At the heart of Bell’s position is that God’s love can triumph over every obstacle, including sins that Christians have long believed would consign them to anguish in the afterlife. But that notion is appalling to many people, Bell argues, and is minimized even by those who uphold its truth.
“The book is saying we need to take hell more seriously,” Bell told The Associated Press, “Because the people who warn about hell when you die don’t seem to talk about it very much.”
“Atheists are not going to be impressed by this book. Skeptics are not going to be impressed by this book,” said Christian blogger Justin Taylor at the Southern Baptist forum. “The people who are going to be impressed by this book are disaffected evangelicals.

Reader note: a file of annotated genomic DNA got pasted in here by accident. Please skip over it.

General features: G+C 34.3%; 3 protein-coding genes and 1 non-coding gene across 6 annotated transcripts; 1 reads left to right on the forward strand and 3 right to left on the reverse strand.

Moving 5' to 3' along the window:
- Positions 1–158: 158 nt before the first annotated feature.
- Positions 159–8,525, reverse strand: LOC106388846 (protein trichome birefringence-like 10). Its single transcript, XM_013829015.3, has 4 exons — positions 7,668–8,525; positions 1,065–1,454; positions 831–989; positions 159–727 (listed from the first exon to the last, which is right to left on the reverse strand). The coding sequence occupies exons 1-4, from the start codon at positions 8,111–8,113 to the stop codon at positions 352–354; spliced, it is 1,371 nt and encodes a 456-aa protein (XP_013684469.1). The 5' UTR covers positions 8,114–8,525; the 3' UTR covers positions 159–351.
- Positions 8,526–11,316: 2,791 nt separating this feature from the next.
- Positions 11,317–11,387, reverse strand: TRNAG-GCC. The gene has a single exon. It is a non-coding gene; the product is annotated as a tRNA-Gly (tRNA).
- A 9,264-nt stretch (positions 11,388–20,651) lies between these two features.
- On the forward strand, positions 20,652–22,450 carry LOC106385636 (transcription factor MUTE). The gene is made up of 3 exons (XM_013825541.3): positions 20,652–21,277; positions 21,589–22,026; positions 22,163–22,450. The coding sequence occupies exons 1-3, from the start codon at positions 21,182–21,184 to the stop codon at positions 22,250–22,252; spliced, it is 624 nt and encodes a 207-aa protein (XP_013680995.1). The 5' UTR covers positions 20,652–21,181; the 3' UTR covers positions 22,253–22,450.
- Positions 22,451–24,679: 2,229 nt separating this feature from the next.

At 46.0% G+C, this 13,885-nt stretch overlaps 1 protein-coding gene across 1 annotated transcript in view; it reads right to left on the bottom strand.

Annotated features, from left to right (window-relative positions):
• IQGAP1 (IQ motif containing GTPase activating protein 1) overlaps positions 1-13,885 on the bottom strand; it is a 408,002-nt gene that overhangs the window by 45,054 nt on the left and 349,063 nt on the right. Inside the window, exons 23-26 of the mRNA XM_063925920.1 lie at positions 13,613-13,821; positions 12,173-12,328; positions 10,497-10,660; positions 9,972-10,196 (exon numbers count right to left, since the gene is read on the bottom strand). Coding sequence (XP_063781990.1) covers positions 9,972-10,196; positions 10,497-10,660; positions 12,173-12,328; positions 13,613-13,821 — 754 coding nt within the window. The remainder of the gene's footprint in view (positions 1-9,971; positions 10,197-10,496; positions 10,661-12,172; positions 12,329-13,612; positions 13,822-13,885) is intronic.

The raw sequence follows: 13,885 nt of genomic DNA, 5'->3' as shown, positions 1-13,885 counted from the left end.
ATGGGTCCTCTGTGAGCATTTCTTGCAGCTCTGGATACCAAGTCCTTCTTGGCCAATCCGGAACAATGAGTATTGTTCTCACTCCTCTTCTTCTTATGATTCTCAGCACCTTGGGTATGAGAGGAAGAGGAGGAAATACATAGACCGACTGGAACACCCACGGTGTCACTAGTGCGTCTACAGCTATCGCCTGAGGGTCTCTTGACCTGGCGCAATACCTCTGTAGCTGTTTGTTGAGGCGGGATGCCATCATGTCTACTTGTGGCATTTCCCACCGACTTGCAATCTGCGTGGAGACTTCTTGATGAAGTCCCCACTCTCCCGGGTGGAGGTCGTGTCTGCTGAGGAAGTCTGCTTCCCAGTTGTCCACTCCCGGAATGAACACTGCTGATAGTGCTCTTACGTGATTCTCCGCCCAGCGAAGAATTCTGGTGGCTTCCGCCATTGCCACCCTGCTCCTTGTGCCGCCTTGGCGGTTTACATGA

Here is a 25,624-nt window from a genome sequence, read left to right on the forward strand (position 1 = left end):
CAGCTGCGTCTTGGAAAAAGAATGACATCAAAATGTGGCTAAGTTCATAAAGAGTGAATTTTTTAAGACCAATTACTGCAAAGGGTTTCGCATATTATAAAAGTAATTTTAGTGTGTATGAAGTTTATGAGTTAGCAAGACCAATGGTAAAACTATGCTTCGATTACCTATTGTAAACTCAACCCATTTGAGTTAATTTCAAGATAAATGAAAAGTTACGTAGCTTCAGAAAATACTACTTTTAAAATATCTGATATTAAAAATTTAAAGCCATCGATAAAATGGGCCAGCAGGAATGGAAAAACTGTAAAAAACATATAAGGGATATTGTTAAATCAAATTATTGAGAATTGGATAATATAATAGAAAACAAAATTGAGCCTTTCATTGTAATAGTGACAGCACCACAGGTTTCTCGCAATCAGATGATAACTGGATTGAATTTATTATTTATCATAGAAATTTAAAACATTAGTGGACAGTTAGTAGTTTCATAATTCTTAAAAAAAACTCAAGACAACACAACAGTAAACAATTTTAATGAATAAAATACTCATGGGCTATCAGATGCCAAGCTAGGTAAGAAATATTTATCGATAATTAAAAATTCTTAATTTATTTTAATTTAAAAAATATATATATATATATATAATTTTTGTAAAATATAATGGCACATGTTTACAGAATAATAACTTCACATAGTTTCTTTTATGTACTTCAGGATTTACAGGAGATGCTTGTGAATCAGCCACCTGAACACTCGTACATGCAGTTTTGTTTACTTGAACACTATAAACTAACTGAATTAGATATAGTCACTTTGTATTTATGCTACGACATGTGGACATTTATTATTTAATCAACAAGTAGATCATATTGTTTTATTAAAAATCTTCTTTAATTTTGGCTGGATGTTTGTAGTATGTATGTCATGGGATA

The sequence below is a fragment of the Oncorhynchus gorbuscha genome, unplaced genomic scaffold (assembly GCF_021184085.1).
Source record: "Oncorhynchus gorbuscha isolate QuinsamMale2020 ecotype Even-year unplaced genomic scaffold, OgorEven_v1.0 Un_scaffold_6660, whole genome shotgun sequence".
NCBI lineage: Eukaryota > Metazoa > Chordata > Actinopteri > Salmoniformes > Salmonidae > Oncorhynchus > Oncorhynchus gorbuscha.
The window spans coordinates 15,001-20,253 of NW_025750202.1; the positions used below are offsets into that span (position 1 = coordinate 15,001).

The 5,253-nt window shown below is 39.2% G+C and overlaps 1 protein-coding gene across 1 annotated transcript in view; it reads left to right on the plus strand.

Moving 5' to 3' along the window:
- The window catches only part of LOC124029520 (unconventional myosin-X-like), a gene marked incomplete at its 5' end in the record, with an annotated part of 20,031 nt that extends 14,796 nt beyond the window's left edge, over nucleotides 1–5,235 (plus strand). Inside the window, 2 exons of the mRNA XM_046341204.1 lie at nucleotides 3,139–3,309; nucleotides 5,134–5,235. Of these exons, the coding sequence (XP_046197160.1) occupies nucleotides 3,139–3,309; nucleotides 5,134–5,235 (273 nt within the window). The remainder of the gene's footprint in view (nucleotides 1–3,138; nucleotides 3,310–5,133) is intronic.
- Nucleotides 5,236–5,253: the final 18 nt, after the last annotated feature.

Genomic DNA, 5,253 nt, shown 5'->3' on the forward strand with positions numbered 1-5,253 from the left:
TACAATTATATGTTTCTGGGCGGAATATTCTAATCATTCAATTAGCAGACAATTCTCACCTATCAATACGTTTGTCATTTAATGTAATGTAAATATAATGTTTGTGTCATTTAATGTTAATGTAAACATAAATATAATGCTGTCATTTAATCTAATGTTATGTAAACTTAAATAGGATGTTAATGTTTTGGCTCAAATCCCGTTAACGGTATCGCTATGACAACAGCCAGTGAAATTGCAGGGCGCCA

I doubt I’d be impressed either, but it sure does tickle my black humor funny bone to watch heated, incoherent arguments break out over the precise nature of imaginary places. When it comes to hell in particular, I find it of great interest to see what exactly my fellow hairless apes find worthy of eternal torment, and how they react to the idea that they may not be able to take a vicious delight in their enemies receiving their due. The early Church fathers promised that this kind of voyeurism was one of the joys of heaven, damn it!